On Friday afternoons, pickup trucks sit in the state Capitol parking lot loaded for outdoor adventure, some with Labrador dogs in back wagging their tails in anticipation of sniffing out pheasants. Elected officials and bureaucrats spotted whispering in Statehouse corridors are just as likely to be discussing hunting, or where Missouri River fish are biting, as political gossip.
“If you live in Pierre, it’s almost a prerequisite that you own a pickup, a Labrador dog, and a boat,” says Toby Morris, who moved to South Dakota’s capital city in 1997 to accept a state government job. Now he can’t imagine living anywhere else, “because I fish nine months a year. The other three are for hunting.”
Few state capitals match Pierre (pop. 13,876) for geographic isolation and rural lifestyle—qualities residents boast of at every opportunity.
Viewed from across rolling brown prairies, Pierre is a patch of green along the Missouri; from that distant perspective the town’s structures, mostly one- and two-story buildings, are hidden in the trees except for the towering Capitol dome. No interstate highway links the capital city to the rest of the state, and getting to other towns of comparable size means driving two-lane roads a couple hours through grain and cattle country.
The town was named for Pierre Chouteau, a Frenchman who built a trading post and fort just across the river in 1832, but visitors today learn no one locally pronounces Pierre like a Frenchman. It’s said “pier,” like a platform for docking boats or fishing, and that’s entirely appropriate when you understand Pierre’s true character. Sure, state government happens here, but pulling walleyes and northern pike from the river, and from the vast waters behind Oahe Dam immediately north, always seems Pierre’s first order of business. Hunting pheasants, ducks, and grouse might be second, along with catering to sportsmen from across the nation.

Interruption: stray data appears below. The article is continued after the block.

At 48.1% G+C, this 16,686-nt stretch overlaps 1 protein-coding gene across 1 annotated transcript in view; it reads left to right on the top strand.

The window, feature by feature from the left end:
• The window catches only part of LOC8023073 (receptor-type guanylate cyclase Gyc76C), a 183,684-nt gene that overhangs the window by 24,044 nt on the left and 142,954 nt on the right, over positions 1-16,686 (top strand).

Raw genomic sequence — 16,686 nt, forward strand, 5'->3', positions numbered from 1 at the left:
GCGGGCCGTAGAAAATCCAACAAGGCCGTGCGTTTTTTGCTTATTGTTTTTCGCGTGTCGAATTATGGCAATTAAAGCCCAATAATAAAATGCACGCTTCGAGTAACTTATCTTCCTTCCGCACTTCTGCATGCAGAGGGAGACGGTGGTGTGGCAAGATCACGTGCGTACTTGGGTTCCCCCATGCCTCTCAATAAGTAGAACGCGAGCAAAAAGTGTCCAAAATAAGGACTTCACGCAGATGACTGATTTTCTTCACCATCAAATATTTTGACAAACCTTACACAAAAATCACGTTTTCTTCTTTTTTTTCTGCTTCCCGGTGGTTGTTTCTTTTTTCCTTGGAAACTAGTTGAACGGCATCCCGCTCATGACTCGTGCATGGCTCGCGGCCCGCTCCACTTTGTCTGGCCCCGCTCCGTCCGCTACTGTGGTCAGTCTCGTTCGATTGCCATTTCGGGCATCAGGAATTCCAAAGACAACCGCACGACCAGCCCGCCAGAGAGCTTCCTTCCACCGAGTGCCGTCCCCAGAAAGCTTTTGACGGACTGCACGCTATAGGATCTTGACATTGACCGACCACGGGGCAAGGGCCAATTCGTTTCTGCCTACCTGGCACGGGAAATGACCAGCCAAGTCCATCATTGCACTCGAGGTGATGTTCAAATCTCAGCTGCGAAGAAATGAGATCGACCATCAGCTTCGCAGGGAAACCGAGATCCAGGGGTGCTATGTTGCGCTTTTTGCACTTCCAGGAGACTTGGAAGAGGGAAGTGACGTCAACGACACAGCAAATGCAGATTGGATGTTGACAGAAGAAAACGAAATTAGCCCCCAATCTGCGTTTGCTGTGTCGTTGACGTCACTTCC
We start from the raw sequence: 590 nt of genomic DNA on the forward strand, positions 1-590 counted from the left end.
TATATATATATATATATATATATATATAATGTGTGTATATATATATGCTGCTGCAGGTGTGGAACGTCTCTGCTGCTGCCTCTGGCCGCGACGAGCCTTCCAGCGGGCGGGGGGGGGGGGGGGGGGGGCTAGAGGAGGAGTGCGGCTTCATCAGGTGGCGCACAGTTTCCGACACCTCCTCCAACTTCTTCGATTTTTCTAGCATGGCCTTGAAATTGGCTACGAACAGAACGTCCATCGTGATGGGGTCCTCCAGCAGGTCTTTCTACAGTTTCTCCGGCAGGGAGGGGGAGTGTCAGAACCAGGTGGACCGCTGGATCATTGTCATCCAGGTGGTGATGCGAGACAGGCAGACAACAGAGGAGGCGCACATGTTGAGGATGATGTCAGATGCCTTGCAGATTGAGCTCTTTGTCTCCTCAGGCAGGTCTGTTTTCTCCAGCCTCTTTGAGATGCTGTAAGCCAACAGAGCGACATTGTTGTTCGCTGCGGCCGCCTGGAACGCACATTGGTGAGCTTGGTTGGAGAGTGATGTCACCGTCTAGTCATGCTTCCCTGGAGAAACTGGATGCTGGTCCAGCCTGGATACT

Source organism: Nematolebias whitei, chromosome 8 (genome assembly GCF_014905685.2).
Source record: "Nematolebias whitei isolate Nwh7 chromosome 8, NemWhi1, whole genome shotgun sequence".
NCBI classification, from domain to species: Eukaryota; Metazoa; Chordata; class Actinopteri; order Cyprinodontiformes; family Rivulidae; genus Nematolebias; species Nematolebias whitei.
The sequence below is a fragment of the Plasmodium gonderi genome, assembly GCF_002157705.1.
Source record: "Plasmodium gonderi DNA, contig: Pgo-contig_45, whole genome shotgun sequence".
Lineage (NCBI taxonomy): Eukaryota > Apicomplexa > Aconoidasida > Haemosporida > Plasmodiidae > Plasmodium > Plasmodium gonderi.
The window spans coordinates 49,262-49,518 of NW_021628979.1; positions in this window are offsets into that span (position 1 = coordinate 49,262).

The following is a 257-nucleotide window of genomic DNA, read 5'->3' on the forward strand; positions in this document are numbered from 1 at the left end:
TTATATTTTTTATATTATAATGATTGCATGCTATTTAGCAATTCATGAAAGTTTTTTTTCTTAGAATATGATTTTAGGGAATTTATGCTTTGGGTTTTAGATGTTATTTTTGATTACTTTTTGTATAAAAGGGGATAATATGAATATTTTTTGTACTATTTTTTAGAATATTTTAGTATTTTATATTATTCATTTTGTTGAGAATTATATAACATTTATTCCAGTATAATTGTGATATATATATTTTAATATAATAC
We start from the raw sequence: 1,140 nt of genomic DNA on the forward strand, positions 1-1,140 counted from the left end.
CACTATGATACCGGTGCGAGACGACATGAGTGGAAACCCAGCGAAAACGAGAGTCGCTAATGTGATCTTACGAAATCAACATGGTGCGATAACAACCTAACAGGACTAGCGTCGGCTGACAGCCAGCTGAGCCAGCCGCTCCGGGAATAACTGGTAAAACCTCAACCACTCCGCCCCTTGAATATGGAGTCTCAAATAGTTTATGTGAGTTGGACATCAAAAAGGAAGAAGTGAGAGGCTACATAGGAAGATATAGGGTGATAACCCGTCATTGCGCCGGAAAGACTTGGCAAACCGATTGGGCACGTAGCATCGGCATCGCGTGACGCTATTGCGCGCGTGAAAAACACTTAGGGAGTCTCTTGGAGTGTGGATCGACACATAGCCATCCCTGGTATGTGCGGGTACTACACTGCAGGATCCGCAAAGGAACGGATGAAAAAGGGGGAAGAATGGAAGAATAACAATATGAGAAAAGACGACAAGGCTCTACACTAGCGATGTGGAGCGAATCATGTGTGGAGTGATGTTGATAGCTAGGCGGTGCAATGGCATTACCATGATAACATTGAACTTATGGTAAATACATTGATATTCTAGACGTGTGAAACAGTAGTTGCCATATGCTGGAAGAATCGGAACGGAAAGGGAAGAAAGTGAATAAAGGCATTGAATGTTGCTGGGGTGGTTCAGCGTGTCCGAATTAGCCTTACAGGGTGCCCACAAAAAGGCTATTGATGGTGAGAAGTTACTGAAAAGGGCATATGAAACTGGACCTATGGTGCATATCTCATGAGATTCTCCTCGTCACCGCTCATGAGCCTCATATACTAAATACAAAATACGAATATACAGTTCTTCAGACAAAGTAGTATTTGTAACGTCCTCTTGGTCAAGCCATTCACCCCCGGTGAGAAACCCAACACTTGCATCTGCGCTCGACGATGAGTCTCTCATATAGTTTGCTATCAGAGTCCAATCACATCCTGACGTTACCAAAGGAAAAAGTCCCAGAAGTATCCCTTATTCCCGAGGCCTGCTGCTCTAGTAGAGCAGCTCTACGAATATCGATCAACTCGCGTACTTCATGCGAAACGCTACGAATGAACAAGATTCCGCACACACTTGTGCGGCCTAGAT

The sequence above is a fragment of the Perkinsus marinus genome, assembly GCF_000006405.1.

Pierre people “might be Republicans and Democrats Monday through Friday, but we all get together on the water Saturday and Sunday,” Morris says. “I think that makes Pierre a friendlier place than some people might guess a capital city to be.”
Teacher Frank Curnow agrees. “Even in election years, you don’t hear much bad-mouthing of politicians, because these people are your neighbors in a small town,” he notes. “You know them on a first-name basis, you’re involved in community projects with them, and it becomes natural to think you should be able to access top government officials one-on-one.”
During the legislative session each winter, state Sen. Marguerite Kleven always appreciates Pierre’s welcoming ways. She drives to the capital from Sturgis, 175 miles west, via lonely state Highway 34; there’s not a single town of more than a few dozen or so people between Sturgis and Pierre.
South Dakotans voted isolated Pierre their capital in 1890, a year after statehood, citing its central location. Despite appearances on the map, rival towns unsuccessfully argued that Pierre was hard to reach and had a reputation as a rowdy cowtown. In those years, cowboys herded cattle from as far away as Montana to the west bank of the Missouri, and the animals were ferried across the water to Pierre and its stockyards on the east bank. Fourteen saloons served cowboys celebrating the trail’s end, and those businesses gladly welcomed lawmakers, too.
The riverside stockyards are long gone now, replaced by parks and a remarkable system of walking and bicycling trails. Pathways run along the river and over a causeway to La Framboise Island, where the sounds of cars and boats give way to the kinds of bird calls Meriwether Lewis and William Clark heard while passing through in 1804. Another popular walk begins just east of the Capitol building, winding alongside Capitol Lake, past memorials to soldiers, policemen, firefighters, and other South Dakota heroes.
“You see people walking at Capitol Lake year-round,” says Twila Merkwan, who lives nearby. “It’s a beautiful spot with flowers and geese, but not everyone is walking for recreation. Pierre’s small enough that lots of people choose to go to work on foot.”